Skip to main content

5 financial lessons to teach your kids

By March 8, 2016April 28th, 2020No Comments

Treysta Blog 1 Family Financial Lessons copyDespite the importance of financial skills in life, schools don’t really teach children about money. It’s up to parents to educate their children how to properly save money, spend wisely, stick to a budget and turn into financially savvy adults.

So, what are the best financial lessons to teach your kids?

Lesson 1: Learn how to budget

Children need to understand that money is limited, and it will run out if you spend it faster than you earn it. Budgeting is an important concept that needs to be taught so children understand the value of having money in reserve.

If your child has $30 for example, explain to them they can spend some of it on an inexpensive item and have some left over, they can spend all of it and have nothing left, or they can continue to save and buy something more worthwhile later on.

Lesson 2: Delay gratification

In a world where we seem to want everything now, loans and credit cards are being used more than ever and it’s easy to fall into the debt trap.

Teach your child that if they really want something, they should save for it. Help them set a goal, and create a chart showing how much they’ve saved and how much they still need. If they can visualise their progress, the incentive will keep them focused.

For older kids, show them how making regular deposits into a bank account quickly adds up, so they can reach their goals with patience.

Lesson 3: Income matters

Money generated through employment is most likely going to be your child’s first taste of an income.

It doesn’t matter what the job is; babysitting, car washing or chores around the house. Any kind of task where the child receives money as a reward will teach them the connection between work and income as compensation.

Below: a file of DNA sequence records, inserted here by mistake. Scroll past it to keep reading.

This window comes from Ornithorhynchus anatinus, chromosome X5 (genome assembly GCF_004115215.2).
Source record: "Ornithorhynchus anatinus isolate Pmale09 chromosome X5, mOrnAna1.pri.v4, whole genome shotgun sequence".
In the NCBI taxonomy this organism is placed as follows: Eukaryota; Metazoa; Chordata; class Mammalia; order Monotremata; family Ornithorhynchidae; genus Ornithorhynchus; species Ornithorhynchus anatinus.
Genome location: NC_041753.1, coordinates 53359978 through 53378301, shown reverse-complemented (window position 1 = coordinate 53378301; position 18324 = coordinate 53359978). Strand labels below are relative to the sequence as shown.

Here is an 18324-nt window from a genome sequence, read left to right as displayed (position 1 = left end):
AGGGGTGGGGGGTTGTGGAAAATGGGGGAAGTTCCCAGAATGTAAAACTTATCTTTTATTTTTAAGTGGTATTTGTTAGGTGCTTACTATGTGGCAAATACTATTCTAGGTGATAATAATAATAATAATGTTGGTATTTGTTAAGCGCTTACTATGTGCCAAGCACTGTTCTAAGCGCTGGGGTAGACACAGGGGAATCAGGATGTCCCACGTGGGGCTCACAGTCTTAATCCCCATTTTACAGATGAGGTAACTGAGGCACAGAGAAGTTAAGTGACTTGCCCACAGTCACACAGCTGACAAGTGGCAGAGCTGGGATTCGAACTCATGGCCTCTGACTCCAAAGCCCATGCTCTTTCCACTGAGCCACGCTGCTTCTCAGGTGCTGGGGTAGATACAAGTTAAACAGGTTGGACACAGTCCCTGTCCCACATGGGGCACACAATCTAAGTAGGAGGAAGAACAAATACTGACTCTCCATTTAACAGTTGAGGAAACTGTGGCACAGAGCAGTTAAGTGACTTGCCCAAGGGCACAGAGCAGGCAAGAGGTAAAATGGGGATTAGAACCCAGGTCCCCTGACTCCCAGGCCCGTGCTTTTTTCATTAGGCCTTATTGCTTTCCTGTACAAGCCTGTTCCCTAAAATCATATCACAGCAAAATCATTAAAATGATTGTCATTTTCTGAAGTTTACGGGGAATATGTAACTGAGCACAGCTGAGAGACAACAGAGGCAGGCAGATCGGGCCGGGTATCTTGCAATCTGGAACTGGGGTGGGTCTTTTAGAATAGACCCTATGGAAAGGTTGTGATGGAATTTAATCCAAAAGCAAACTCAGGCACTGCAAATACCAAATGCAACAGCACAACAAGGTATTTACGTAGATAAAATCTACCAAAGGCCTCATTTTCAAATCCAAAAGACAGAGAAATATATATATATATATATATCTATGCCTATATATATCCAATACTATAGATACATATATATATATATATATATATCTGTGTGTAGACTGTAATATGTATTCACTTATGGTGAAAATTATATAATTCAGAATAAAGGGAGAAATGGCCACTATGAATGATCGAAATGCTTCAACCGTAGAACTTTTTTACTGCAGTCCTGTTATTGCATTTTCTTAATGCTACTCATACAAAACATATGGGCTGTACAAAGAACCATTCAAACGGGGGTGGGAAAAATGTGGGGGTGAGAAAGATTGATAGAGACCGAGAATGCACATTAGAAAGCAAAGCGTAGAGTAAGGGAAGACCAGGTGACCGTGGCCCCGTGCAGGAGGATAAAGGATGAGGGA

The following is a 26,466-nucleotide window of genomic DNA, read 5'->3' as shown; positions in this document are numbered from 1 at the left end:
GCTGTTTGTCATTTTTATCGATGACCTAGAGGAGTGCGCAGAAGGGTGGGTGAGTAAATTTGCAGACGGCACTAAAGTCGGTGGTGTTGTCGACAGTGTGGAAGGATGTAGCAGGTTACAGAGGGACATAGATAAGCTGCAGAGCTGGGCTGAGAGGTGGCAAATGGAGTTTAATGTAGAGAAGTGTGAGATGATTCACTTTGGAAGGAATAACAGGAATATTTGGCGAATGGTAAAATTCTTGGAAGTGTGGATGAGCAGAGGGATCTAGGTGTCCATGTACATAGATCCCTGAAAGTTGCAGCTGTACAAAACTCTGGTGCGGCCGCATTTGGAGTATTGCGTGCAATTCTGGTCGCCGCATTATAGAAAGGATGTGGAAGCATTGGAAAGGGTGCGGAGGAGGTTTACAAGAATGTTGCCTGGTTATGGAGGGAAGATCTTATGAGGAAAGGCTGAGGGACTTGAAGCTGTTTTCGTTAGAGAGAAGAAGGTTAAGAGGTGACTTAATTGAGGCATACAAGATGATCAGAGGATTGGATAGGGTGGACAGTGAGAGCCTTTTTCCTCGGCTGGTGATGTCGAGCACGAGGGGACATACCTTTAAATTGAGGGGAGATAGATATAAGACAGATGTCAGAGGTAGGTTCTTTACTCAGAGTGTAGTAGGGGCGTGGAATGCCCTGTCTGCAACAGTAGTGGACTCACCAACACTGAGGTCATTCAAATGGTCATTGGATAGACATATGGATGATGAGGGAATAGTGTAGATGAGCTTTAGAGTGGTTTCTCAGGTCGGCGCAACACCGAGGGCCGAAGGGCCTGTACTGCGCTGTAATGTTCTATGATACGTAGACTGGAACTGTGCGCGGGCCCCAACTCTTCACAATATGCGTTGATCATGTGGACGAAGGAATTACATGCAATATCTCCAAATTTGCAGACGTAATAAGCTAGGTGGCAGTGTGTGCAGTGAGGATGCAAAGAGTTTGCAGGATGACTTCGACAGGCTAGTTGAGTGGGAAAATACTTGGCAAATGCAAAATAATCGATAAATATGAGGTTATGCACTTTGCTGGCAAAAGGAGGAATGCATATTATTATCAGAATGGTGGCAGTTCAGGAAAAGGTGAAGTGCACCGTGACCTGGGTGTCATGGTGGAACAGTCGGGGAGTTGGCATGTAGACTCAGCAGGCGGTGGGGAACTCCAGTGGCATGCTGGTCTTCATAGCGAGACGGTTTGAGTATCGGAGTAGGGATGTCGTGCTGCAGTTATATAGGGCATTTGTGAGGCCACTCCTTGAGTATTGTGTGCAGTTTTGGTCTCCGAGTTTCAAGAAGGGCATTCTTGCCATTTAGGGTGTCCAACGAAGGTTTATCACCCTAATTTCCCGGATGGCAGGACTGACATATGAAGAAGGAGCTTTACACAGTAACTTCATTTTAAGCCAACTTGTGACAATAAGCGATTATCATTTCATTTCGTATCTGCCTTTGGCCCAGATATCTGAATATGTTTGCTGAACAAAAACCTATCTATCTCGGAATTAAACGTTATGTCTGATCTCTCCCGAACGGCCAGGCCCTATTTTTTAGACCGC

Lesson 4: Let them make their own decisions

Telling your child what they can and can’t spend their money on is not the best approach. Kids learn from their mistakes, so let them make some.

Allow them to make some impulse purchases so they realise the consequences of their decisions. If they must have a new T-shirt, let them buy it, but point out that the money they spend comes out of their savings, so reaching their long-term goal will now take longer.

Lesson 5: Long-term saving can grow your money faster

As your kids get older, you can start to shift away from the idea of saving money for a short-term goal, and introduce them to the idea of compound interest. Explaining how they can earn interest on their savings can be an exciting eye-opener for a teenager.

This is an age when kids want to buy the latest and the coolest things right now, so teaching them to think about long-term goals is crucial. Learning to give up something small today for a greater reward tomorrow is a great life skill to have.

The big picture

Setting your kids up to manage their own finances as adults is vital. It’s so important for them to be financially educated and independent so they can cope with the opportunities, challenges and uncertainties that life often throws at us.

Leave a Reply